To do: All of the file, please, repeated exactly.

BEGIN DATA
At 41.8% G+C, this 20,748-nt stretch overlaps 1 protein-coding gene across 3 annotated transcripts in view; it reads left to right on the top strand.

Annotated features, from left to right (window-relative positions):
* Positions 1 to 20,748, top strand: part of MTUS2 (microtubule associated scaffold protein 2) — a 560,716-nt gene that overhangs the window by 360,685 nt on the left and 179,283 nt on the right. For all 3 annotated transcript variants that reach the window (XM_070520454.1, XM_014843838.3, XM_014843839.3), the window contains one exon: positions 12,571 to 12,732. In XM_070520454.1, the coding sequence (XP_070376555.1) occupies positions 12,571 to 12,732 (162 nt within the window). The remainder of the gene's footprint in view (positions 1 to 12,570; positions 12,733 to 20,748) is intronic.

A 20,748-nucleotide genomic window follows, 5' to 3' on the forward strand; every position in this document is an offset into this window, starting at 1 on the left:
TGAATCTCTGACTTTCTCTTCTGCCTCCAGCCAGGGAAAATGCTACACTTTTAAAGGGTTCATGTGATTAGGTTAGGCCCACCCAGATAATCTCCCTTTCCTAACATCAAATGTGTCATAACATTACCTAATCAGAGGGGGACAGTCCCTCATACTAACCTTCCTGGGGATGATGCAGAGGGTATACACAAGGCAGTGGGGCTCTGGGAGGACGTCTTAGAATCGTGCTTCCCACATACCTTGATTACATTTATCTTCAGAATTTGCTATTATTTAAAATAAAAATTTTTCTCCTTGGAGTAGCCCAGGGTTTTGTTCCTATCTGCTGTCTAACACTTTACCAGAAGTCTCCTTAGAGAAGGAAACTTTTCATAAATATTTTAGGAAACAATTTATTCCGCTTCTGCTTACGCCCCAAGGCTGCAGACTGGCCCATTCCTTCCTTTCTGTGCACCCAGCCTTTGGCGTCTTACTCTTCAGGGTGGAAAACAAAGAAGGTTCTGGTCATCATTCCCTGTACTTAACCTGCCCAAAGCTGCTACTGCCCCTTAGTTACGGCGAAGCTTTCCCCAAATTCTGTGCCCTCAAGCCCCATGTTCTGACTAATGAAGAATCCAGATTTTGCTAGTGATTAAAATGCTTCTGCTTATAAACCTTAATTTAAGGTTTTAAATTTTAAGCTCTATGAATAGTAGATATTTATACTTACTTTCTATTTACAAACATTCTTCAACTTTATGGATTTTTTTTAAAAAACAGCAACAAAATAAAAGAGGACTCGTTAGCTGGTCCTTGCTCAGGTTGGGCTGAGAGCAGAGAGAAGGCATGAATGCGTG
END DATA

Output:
At 41.8% G+C, this 20,748-nt stretch overlaps 1 protein-coding gene across 3 annotated transcripts in view; it reads left to right on the top strand.

Annotated features, from left to right (window-relative positions):
* Positions 1 to 20,748, top strand: part of MTUS2 (microtubule associated scaffold protein 2) — a 560,716-nt gene that overhangs the window by 360,685 nt on the left and 179,283 nt on the right. For all 3 annotated transcript variants that reach the window (XM_070520454.1, XM_014843838.3, XM_014843839.3), the window contains one exon: positions 12,571 to 12,732. In XM_070520454.1, the coding sequence (XP_070376555.1) occupies positions 12,571 to 12,732 (162 nt within the window). The remainder of the gene's footprint in view (positions 1 to 12,570; positions 12,733 to 20,748) is intronic.

A 20,748-nucleotide genomic window follows, 5' to 3' on the forward strand; every position in this document is an offset into this window, starting at 1 on the left:
TGAATCTCTGACTTTCTCTTCTGCCTCCAGCCAGGGAAAATGCTACACTTTTAAAGGGTTCATGTGATTAGGTTAGGCCCACCCAGATAATCTCCCTTTCCTAACATCAAATGTGTCATAACATTACCTAATCAGAGGGGGACAGTCCCTCATACTAACCTTCCTGGGGATGATGCAGAGGGTATACACAAGGCAGTGGGGCTCTGGGAGGACGTCTTAGAATCGTGCTTCCCACATACCTTGATTACATTTATCTTCAGAATTTGCTATTATTTAAAATAAAAATTTTTCTCCTTGGAGTAGCCCAGGGTTTTGTTCCTATCTGCTGTCTAACACTTTACCAGAAGTCTCCTTAGAGAAGGAAACTTTTCATAAATATTTTAGGAAACAATTTATTCCGCTTCTGCTTACGCCCCAAGGCTGCAGACTGGCCCATTCCTTCCTTTCTGTGCACCCAGCCTTTGGCGTCTTACTCTTCAGGGTGGAAAACAAAGAAGGTTCTGGTCATCATTCCCTGTACTTAACCTGCCCAAAGCTGCTACTGCCCCTTAGTTACGGCGAAGCTTTCCCCAAATTCTGTGCCCTCAAGCCCCATGTTCTGACTAATGAAGAATCCAGATTTTGCTAGTGATTAAAATGCTTCTGCTTATAAACCTTAATTTAAGGTTTTAAATTTTAAGCTCTATGAATAGTAGATATTTATACTTACTTTCTATTTACAAACATTCTTCAACTTTATGGATTTTTTTTAAAAAACAGCAACAAAATAAAAGAGGACTCGTTAGCTGGTCCTTGCTCAGGTTGGGCTGAGAGCAGAGAGAAGGCATGAATGCGTG